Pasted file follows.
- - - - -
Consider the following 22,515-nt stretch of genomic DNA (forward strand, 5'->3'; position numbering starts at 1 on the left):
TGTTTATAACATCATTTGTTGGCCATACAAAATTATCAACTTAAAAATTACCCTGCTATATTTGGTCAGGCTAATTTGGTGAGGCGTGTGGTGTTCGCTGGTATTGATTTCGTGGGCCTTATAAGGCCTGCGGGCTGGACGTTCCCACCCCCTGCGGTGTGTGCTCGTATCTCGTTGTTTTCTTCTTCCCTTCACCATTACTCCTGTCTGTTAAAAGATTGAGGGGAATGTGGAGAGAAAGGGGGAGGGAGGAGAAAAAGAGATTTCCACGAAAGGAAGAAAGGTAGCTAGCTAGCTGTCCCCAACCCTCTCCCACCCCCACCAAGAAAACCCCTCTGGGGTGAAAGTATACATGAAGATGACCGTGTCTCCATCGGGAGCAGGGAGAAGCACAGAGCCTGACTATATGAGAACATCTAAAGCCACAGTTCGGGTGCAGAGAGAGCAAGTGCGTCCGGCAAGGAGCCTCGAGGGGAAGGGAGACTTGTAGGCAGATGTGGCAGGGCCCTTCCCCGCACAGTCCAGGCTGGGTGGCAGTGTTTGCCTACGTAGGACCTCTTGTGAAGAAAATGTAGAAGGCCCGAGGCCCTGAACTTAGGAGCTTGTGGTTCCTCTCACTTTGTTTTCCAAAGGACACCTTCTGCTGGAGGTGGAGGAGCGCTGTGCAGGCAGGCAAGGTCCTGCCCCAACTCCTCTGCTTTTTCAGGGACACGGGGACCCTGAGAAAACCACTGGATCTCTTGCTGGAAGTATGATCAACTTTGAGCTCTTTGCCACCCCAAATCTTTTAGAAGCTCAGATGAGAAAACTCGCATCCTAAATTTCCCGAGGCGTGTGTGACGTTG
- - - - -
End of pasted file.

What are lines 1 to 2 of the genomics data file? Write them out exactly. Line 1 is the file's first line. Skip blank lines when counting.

Consider the following 22,515-nt stretch of genomic DNA (forward strand, 5'->3'; position numbering starts at 1 on the left):
TGTTTATAACATCATTTGTTGGCCATACAAAATTATCAACTTAAAAATTACCCTGCTATATTTGGTCAGGCTAATTTGGTGAGGCGTGTGGTGTTCGCTGGTATTGATTTCGTGGGCCTTATAAGGCCTGCGGGCTGGACGTTCCCACCCCCTGCGGTGTGTGCTCGTATCTCGTTGTTTTCTTCTTCCCTTCACCATTACTCCTGTCTGTTAAAAGATTGAGGGGAATGTGGAGAGAAAGGGGGAGGGAGGAGAAAAAGAGATTTCCACGAAAGGAAGAAAGGTAGCTAGCTAGCTGTCCCCAACCCTCTCCCACCCCCACCAAGAAAACCCCTCTGGGGTGAAAGTATACATGAAGATGACCGTGTCTCCATCGGGAGCAGGGAGAAGCACAGAGCCTGACTATATGAGAACATCTAAAGCCACAGTTCGGGTGCAGAGAGAGCAAGTGCGTCCGGCAAGGAGCCTCGAGGGGAAGGGAGACTTGTAGGCAGATGTGGCAGGGCCCTTCCCCGCACAGTCCAGGCTGGGTGGCAGTGTTTGCCTACGTAGGACCTCTTGTGAAGAAAATGTAGAAGGCCCGAGGCCCTGAACTTAGGAGCTTGTGGTTCCTCTCACTTTGTTTTCCAAAGGACACCTTCTGCTGGAGGTGGAGGAGCGCTGTGCAGGCAGGCAAGGTCCTGCCCCAACTCCTCTGCTTTTTCAGGGACACGGGGACCCTGAGAAAACCACTGGATCTCTTGCTGGAAGTATGATCAACTTTGAGCTCTTTGCCACCCCAAATCTTTTAGAAGCTCAGATGAGAAAACTCGCATCCTAAATTTCCCGAGGCGTGTGTGACGTTG